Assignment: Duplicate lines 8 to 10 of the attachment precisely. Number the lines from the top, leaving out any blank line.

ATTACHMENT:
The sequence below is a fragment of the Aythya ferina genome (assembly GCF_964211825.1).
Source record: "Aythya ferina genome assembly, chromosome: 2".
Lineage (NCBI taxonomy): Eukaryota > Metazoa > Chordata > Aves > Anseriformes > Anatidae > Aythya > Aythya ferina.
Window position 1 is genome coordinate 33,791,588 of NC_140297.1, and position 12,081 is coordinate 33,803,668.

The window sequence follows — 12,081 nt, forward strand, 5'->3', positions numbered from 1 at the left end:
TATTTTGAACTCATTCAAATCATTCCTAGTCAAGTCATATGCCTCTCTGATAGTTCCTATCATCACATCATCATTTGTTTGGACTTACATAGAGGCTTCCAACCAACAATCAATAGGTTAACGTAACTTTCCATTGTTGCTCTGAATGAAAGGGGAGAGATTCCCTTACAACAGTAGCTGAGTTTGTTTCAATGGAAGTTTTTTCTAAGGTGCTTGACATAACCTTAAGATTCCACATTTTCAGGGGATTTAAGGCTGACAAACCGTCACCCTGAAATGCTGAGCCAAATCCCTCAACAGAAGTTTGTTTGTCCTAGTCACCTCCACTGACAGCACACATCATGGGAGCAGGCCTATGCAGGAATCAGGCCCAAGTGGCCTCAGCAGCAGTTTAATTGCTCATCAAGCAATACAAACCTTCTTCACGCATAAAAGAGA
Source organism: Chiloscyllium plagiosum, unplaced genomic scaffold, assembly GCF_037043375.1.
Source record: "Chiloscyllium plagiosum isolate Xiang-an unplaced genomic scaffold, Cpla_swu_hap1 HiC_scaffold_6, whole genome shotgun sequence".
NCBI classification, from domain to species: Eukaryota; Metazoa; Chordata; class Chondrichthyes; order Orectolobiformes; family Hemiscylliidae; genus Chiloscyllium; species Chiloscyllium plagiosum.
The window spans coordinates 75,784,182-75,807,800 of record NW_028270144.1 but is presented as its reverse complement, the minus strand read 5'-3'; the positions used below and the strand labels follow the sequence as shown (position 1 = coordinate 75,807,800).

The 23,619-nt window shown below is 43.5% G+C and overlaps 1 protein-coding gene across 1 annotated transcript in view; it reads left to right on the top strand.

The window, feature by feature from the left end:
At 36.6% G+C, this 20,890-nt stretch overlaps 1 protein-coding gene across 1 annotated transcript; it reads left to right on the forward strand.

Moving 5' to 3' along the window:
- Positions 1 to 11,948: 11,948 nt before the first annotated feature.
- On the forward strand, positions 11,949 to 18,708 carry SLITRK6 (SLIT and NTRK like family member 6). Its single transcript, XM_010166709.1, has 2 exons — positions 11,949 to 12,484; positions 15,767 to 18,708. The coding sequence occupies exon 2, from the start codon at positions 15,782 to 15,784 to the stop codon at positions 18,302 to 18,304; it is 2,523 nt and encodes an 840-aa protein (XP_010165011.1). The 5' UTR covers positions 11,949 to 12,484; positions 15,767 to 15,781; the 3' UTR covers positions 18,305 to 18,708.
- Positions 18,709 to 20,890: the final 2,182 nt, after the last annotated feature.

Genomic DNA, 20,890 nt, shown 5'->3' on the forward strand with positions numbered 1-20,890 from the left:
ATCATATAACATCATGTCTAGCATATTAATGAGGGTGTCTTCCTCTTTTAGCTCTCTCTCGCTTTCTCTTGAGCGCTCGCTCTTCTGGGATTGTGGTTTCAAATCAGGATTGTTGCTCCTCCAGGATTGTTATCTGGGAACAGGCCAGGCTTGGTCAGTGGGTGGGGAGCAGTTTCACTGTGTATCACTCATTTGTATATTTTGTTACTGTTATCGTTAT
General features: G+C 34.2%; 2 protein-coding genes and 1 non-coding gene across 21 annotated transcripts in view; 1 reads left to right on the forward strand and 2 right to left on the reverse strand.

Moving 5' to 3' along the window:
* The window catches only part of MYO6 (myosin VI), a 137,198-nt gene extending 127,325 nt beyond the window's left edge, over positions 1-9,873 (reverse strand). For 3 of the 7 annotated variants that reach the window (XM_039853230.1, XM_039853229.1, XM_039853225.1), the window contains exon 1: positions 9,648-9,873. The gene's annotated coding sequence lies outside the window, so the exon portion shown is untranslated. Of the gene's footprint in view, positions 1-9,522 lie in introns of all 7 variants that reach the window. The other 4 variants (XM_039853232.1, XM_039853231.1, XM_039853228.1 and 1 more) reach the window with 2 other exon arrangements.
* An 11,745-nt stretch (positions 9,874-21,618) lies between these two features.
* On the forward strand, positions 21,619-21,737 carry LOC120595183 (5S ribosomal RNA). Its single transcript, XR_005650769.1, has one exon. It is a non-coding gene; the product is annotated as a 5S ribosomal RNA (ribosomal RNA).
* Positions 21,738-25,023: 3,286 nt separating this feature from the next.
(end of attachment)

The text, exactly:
Source record: "Chiloscyllium plagiosum isolate Xiang-an unplaced genomic scaffold, Cpla_swu_hap1 HiC_scaffold_6, whole genome shotgun sequence".
NCBI classification, from domain to species: Eukaryota; Metazoa; Chordata; class Chondrichthyes; order Orectolobiformes; family Hemiscylliidae; genus Chiloscyllium; species Chiloscyllium plagiosum.
The window spans coordinates 75,784,182-75,807,800 of record NW_028270144.1 but is presented as its reverse complement, the minus strand read 5'-3'; the positions used below and the strand labels follow the sequence as shown (position 1 = coordinate 75,807,800).